Guatemala, Day 2: Persistence and Resistance

After a decent night’s sleep, day two began with a lovely walk around the area of the hotel in Guatemala City. I am surprised and a little bit saddened by how Americanized the city is. Carl’s Jr., McDonalds, and Papa John’s are everywhere. The only chain I haven’t seen is Starbucks, and for that I am grateful. I also realized how paralyzing the language barrier is for me.

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Following my walk I enjoyed a DELICIOUS breakfast. The fruit is incredibly fresh. We then did some learning on what it means to have ethical community engagement and discussed what it is to look at versus look with. We need to engage in ethical community by CHIME: understanding Context, Health and wellbeing, Informed choices, Mutual benefit, and Ethics, as a process. Unfortunately this was the last part of the day that left me cheerful and hopeful.

Before lunch we met with an organization we’ll call the “Human Rights Defenders.” A quick side note on security: because of the political unrest and because the people we’re meeting with are often working against the corruption and impunity in government, we have been asked not to name them or their organizations while we are in the country. This organization works to provide safe passage for those who come under attack for protesting or working to end corruption. They protect civil society from attempts by the government to stifle fair land ownership, wages, etc.

We discussed how we can use our “whiteness” and American citizenship to defend the defenders. The men and women of this organization put their lives in danger every day fighting for justice and the underprivileged and poor. They engage in “accompaniment” which they define as face to face interaction with the persecuted and their families, encouragement and moral support, standing with others in court and informing them of the process, and sustaining the families of those who flee. The leaders of this organization started it in 2000 as a response to the rise in crime and violence four years after the Peace Accord was signed.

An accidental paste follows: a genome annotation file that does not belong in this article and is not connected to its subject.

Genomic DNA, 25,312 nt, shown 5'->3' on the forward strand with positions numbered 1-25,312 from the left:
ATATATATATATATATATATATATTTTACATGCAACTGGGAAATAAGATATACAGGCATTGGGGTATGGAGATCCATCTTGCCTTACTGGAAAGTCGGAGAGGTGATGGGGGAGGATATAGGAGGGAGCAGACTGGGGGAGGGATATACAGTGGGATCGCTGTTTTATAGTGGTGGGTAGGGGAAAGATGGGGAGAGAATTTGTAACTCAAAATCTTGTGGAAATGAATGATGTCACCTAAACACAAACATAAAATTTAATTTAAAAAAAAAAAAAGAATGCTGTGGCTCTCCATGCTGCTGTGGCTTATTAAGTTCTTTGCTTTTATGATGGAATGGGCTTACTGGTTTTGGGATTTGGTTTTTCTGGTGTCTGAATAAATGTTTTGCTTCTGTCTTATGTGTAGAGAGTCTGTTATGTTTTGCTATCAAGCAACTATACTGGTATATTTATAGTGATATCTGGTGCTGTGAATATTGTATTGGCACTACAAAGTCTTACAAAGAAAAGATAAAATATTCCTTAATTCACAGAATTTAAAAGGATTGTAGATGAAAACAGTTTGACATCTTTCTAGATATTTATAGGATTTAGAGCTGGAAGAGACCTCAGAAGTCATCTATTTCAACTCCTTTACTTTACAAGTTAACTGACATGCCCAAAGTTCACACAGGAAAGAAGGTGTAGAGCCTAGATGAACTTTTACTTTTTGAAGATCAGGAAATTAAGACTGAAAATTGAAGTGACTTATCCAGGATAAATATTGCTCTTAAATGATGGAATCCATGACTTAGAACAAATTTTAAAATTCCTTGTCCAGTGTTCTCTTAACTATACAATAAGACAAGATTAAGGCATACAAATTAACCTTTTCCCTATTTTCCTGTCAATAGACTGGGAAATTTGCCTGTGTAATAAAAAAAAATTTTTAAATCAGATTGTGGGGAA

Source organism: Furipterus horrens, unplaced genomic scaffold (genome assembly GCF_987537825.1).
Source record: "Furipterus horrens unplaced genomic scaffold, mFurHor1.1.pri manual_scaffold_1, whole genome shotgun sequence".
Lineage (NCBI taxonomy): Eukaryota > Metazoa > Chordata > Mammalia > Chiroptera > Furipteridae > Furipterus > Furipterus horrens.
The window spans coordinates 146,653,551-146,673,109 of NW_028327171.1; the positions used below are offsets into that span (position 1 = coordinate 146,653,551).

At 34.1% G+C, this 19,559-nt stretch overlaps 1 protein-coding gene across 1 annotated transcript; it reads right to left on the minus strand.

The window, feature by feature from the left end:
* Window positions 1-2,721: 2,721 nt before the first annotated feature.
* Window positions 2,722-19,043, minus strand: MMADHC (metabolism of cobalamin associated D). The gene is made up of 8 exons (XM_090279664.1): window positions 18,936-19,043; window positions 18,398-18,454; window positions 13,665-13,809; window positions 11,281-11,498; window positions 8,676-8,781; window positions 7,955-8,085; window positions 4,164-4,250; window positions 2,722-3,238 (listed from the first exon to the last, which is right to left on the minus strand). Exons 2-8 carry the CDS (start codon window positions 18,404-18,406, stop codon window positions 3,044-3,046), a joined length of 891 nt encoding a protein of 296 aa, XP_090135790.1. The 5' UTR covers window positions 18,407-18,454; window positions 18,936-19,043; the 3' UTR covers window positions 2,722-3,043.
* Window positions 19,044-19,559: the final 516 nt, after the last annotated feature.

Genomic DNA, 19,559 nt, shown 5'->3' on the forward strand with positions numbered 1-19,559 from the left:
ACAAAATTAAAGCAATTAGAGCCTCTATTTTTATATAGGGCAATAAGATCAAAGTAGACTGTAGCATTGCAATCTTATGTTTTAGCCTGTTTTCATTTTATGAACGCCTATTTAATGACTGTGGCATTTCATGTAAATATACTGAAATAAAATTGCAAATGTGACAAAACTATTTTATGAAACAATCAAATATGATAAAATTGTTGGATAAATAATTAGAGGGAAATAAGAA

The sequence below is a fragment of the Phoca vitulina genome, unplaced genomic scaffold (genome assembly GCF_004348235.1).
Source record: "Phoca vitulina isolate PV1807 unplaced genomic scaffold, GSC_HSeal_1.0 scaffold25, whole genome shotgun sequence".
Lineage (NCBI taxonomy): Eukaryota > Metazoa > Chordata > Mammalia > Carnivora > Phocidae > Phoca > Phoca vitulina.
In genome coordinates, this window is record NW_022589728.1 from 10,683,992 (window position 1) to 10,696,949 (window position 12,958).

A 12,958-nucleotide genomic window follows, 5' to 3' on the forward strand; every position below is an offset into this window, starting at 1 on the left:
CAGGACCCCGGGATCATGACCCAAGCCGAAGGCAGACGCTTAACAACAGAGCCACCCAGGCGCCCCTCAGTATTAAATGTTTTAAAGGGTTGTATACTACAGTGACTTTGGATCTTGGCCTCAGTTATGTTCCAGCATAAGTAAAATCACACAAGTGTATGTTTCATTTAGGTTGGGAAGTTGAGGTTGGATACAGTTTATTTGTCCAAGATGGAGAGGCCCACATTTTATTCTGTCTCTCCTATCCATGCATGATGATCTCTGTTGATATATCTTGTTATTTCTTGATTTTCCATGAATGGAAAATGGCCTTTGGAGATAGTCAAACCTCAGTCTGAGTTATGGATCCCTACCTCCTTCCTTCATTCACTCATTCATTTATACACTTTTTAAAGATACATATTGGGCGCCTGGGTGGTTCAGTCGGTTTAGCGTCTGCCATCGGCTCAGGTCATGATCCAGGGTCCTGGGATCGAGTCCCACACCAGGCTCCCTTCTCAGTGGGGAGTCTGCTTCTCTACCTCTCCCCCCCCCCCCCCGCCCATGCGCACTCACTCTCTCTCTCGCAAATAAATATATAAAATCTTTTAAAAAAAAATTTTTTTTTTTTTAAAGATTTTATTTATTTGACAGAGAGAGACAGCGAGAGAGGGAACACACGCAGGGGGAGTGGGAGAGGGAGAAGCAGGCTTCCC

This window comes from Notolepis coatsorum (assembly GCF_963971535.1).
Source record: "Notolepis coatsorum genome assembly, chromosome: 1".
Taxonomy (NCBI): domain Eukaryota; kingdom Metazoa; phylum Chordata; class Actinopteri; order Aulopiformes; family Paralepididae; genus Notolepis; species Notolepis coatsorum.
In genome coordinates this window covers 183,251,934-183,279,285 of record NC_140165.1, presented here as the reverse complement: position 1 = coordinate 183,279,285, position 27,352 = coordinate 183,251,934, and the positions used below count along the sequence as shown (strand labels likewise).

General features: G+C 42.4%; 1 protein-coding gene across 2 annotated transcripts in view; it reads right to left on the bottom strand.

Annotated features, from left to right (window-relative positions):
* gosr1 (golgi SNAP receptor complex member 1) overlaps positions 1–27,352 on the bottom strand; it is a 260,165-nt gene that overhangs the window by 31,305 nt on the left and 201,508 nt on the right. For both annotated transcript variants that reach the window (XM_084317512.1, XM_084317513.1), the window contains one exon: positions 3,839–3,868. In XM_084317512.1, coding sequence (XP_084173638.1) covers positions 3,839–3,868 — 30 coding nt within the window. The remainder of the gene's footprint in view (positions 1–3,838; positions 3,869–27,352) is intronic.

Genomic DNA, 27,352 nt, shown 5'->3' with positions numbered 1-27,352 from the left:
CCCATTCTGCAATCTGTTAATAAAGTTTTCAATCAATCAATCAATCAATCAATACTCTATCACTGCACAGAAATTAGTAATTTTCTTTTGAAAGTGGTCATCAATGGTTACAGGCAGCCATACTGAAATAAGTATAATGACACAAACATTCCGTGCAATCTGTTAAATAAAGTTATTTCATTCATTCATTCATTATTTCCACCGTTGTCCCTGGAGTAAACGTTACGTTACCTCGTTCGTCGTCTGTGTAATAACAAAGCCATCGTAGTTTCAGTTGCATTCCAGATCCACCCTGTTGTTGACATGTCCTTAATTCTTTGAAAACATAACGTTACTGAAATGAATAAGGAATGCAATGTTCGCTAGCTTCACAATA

I walked away from that meeting with despair for the number of poor who simply want access to basic needs, but at the same time impressed with the work they do. This is moral courage. My question from this meeting: What does it mean to have “civil society”? I’d love you to help me answer this!

Lunch was followed by a bus ride to the Museum of Memory, the place that commemorates and teaches about the history of Guatemala from the Mayan people through today. On the way there we drove past the protests happening against the corruption of the government and the government attempts to shut down CICIG, the commission against impunity here.

We then heard from the human rights law firm in Guatemala and some of the people they work to support. This meeting left me in tears. The firm helps community leaders demand collective rights, when they are almost always criminalized for it. The land in Guatemala is important to the people, those who are indigenous and those who happened to land here. None of the speakers asked for a job or a home. They asked for the rights to work their land, to have a place to call their own, rather than be stripped of their rights and land by big corporations or the government. The head counsel for the firm shared that he has to dress in upscale suits because his skin color is so dark, he is seen as lower, other, and less than by officials and lighter skinned Guatemalans. White supremacy is not just an American issue. The common feelings in this session were fear, helplessness, despair, and suffering. It was devastating to sit in that room. They ended by asking us to fight on their behalf when we go to Congress in March.

So where does this leave me? Well, with a lot of questions. The genocide in Guatemala shares much in common with the Holocaust in Europe and the pillaging of the land in America. In the Museum of Memory they had a book entitled “Never Again,” vowing to teach people about the Guatemalan genocide and the “armed conflict” so that it won’t happen again. I stood there wondering if “Never Again” was possible. The similarities from genocide to genocide are striking. How do we break that pattern? How can we respect others and recognize as equal those who are “other” to us? Why do we fear difference?

How can we change a culture of corruption if the only thing the children see in their society is corruption? Can we raise a generation of children to be different, stronger, more just and fair than the “leaders” they see today?

We asked the leaders of the law firm how they sustained their mental health, knowing the deep despair and injustice they see daily. They responded, “Persistence and resistance.” Amen to that!

I was grateful after that session for the few minutes to regroup in my room before dinner, which, like all the meals so far, was delicious. Now it’s time to sleep and pack for tomorrow’s journey. This trip is at times humbling, heartbreaking, and inspiring.

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